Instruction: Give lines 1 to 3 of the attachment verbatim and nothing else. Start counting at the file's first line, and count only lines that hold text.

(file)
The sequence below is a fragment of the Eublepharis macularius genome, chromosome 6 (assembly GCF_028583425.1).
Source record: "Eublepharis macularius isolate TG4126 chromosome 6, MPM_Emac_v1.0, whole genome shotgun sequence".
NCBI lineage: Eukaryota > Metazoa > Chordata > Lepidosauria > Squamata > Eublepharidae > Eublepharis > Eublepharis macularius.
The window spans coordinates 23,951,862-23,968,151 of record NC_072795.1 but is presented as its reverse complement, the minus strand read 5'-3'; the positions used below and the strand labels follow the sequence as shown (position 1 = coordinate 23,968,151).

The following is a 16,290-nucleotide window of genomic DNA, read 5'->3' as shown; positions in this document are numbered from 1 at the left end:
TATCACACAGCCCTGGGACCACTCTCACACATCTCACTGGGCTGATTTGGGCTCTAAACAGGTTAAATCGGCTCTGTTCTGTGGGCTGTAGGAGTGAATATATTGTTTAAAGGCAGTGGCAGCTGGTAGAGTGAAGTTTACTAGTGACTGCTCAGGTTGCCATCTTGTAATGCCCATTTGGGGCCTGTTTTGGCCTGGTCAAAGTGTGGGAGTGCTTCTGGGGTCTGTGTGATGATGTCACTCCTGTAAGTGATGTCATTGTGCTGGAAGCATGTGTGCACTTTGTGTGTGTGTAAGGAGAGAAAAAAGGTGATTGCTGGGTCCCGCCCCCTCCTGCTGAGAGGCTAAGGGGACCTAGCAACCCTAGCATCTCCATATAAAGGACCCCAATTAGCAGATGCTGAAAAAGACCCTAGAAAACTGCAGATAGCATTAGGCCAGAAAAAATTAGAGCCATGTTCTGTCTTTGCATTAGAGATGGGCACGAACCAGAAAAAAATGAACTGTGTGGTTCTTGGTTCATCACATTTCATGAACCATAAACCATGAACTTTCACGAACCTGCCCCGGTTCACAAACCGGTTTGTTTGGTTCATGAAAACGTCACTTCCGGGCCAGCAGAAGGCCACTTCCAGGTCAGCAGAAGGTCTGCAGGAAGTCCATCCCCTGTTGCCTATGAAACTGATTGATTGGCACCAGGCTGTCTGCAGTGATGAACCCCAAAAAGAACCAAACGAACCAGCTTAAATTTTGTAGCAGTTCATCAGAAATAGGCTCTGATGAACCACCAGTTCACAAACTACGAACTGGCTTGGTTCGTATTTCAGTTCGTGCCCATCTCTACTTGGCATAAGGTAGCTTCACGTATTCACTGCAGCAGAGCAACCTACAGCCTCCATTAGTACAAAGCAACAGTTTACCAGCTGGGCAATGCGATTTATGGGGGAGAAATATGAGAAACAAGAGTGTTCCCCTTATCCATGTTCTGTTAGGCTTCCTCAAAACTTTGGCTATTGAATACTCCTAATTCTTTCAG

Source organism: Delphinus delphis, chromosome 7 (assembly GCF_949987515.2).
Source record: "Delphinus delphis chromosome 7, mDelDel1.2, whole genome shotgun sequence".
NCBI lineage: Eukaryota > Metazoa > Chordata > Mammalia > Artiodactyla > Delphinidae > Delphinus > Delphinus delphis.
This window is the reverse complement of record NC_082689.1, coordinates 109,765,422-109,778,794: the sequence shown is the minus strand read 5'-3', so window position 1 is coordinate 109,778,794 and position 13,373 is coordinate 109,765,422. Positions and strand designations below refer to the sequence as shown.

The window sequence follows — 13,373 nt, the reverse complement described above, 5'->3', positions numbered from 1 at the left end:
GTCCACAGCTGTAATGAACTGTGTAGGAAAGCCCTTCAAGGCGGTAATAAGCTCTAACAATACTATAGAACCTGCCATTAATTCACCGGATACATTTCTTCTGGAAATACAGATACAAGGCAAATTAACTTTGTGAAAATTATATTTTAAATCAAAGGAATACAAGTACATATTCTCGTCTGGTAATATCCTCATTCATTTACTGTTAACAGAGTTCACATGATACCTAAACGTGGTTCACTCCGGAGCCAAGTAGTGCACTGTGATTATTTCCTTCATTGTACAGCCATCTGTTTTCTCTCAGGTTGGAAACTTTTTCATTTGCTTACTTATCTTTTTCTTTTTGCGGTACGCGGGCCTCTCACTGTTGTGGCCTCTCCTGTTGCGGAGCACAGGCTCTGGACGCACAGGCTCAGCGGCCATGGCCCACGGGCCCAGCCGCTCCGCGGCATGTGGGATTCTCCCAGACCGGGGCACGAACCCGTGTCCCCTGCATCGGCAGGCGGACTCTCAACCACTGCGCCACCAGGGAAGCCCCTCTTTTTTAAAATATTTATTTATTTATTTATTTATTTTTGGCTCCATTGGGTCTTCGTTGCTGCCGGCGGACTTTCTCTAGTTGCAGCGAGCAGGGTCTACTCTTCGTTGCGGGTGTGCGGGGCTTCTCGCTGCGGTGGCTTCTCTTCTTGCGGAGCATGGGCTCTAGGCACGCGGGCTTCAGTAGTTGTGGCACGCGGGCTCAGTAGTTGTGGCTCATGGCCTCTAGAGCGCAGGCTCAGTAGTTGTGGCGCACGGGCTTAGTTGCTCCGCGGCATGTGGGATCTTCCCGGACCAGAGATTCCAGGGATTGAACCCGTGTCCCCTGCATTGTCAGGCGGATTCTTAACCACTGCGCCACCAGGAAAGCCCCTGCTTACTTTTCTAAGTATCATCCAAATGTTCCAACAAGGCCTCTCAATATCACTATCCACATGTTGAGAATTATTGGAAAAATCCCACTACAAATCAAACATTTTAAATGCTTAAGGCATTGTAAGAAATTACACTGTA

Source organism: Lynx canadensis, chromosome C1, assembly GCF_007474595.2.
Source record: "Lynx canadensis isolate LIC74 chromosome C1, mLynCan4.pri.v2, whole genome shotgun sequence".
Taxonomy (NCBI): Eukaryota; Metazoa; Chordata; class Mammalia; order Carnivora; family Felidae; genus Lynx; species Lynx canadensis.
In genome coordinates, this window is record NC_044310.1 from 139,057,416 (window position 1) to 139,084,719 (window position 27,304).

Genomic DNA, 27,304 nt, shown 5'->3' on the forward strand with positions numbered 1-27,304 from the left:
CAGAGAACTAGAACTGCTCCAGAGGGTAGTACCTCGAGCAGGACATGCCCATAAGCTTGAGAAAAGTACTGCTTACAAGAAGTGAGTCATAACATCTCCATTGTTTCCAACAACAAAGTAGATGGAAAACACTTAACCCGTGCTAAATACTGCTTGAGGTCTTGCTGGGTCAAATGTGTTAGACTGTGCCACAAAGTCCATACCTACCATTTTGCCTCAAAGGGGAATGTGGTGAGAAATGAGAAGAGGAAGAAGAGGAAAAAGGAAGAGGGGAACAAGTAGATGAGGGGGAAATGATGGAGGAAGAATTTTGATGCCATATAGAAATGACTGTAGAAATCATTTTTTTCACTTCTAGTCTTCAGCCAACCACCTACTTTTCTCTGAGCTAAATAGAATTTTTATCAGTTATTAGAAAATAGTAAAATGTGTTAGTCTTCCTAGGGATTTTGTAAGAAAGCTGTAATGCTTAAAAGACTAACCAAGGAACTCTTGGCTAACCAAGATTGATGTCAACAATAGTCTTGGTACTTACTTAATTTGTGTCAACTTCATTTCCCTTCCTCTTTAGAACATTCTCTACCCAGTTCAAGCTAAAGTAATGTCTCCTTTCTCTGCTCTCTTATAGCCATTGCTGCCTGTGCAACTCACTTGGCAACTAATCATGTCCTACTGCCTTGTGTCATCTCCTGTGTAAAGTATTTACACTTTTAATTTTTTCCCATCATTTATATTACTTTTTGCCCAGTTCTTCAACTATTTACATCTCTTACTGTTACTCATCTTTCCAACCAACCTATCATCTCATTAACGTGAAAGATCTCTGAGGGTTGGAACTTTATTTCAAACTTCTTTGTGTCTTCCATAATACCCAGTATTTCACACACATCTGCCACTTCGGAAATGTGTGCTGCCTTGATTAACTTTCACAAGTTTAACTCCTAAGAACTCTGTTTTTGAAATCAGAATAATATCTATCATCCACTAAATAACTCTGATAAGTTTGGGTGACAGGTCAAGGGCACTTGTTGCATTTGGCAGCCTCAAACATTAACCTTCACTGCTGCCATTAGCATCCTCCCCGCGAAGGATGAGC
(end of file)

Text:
The sequence below is a fragment of the Eublepharis macularius genome, chromosome 6 (assembly GCF_028583425.1).
Source record: "Eublepharis macularius isolate TG4126 chromosome 6, MPM_Emac_v1.0, whole genome shotgun sequence".
NCBI lineage: Eukaryota > Metazoa > Chordata > Lepidosauria > Squamata > Eublepharidae > Eublepharis > Eublepharis macularius.